Love and kindness ?

Photo by freestocks on Unsplash

Perhaps it’s time I look a bit at what I think about ‘Christian Unity’ when faced with those who would say they are Christians, but who probably think rather differently about their faith than me.

I enjoy going for runs, and for the last few years I have used my jogging time to listen to podcasts. Mostly this has been one of a number of Christian podcasts, either looking at various theological, philosophical or moral issues, or hearing some Christian’s testimony.

A number of weeks ago, while out for a run, I listened to an interview with a well known individual who is also a Christian. It was an interesting and enjoyable interview, but one thing that particularly struck we was that this person said was that Christianity was essentially ‘about love and kindness’.

I would agree that love in particular is a very important part of the Christian faith. After all ‘God is love’ (1 John 4:16), and “three things will last forever – faith, hope, and love – and the greatest of these is love” (1 Cor 13:13). But for all its importance, I am uneasy about this being defined as the essence of my faith. We need to look at some of the Bible’s other teachings also when we face the challenges of life and I can’t see how ‘love and kindness’ on its own can help us make sense of and face up to injustice, wars and other evils that we encounter. And surely it could be the case that we focus on love and kindness with only a marginal place for God – if indeed any place at all. But can such a focus really by Christianity? Don’t we need to make sure that a love for and worship of Him is a part of what we consider essential.

An interview can only begin to sketch out something of what a person may believe, and will leave many things uncovered. I’m sure that any impressions I gleaned from that interview about what that person’s faith in God means to them were limited at best, and probably faulty in various regards. But nevertheless, from some of the other things said in the interview, I’m fairly sure that this famous individual and I will look at least at some things rather differently when it comes to our theology.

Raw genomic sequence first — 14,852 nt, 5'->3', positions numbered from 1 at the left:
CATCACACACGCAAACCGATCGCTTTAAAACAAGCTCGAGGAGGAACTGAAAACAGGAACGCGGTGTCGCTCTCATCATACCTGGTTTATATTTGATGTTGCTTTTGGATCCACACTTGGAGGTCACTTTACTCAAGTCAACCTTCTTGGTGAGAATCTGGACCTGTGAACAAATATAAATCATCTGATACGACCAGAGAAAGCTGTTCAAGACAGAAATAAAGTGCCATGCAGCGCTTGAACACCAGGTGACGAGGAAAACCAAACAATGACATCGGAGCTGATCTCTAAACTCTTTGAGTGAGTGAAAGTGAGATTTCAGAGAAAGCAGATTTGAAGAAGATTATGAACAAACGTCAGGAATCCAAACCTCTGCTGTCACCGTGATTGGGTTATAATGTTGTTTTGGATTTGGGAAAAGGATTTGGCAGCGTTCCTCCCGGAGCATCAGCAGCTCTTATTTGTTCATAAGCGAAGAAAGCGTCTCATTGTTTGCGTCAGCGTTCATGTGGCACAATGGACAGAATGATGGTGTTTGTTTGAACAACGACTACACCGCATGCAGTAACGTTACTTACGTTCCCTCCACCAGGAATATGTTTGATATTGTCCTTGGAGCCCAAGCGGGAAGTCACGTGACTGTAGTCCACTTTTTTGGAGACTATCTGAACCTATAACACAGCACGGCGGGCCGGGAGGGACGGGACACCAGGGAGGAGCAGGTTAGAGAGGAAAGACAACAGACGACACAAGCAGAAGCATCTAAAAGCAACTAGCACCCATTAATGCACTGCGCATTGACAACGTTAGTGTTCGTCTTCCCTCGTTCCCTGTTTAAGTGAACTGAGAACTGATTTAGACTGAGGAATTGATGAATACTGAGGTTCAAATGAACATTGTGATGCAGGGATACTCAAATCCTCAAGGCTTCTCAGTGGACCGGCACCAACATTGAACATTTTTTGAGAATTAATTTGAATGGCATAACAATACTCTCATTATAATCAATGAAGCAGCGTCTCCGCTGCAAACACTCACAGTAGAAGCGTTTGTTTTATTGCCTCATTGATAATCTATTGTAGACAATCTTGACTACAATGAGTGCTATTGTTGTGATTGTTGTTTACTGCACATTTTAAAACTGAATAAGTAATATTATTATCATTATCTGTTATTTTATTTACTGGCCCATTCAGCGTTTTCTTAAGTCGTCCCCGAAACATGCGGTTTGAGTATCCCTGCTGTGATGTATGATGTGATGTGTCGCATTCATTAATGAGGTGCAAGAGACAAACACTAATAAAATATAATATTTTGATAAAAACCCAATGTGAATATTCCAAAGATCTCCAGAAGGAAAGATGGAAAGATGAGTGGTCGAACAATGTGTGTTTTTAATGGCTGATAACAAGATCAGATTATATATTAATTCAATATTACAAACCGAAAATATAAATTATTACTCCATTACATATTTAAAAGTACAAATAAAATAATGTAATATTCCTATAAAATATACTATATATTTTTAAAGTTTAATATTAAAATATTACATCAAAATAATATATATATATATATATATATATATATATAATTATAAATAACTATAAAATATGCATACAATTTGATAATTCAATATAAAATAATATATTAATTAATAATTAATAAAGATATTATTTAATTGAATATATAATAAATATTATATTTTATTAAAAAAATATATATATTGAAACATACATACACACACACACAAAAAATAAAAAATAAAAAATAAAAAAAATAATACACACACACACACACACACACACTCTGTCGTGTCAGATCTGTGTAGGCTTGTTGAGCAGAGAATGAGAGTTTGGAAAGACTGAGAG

So, as some people may ask – is this person really a Christian? And can, or should we, demonstrate Christian unity towards them?

My answer to this first question – is this person really a Christian? – is that, fortunately, this is for God to say, and not for me to judge. For sure, there are times when it is not only appropriate but necessary to try to make humble and gracious ‘judgements’ about what others believe or teach. So if I was a leader of a church and someone suggests inviting someone to speak to the church at a service, then it’s right to consider them and what they believe and teach and make sure it isn’t contrary to the core of what we believe in our church congregation, and hence might be confusing or even harmful to those under my (as the leader) pastoral care. Or if they were a good, close friend, and I was concerned that what they believe is going take them away from really loving and following God, then out of love I should try to graciously talk to them about that. But, for the most part, it is rarely our role to judge where someone stands before God, for who am I to condemn someone else’s servants? Their own master will judge whether they stand or fall. (Romans 14:4 NLT).

And how about joining in with practical demonstrations of Christian unity with this person, or others of a similar theological stance? It might be that I feel strongly that God is guiding me to organise some activity or event that I feel passionate about, and that I feel is important for us to do as Christians, and I were to invite this person to be a part of it, and they – because of a difference in theology – feel that it’s not something they want to be involved with. That would be sad, but if it’s something that I feel convinced from Scripture is important, I still believe I should follow my convictions and press on with it, even if other believers feel that they cannot join with it. And similarly they may invite me to join with something that I feel is wrong, or unwise, and against what God teaches in the Bible. In this case I shouldn’t join in for ‘If you do anything you believe is not right, you are sinning’ (Romans 14:23 NLT).

But while there are differences, I suspect there are still many things which we have in common and which we would both agree are good. So if this person were to – say – organise an event to which I am invited to come along to, where we all join in together in worship and praise of God – should I then go, despite knowing there is a difference in theology in some matters. And to this I say, absolutely yes, I not only can, but should join in – God will be glorified, and that will be a little foretaste of what it will be like when all God’s people worship Him together when Jesus returns.

So let’s look for what we can do together that God will be glorified!

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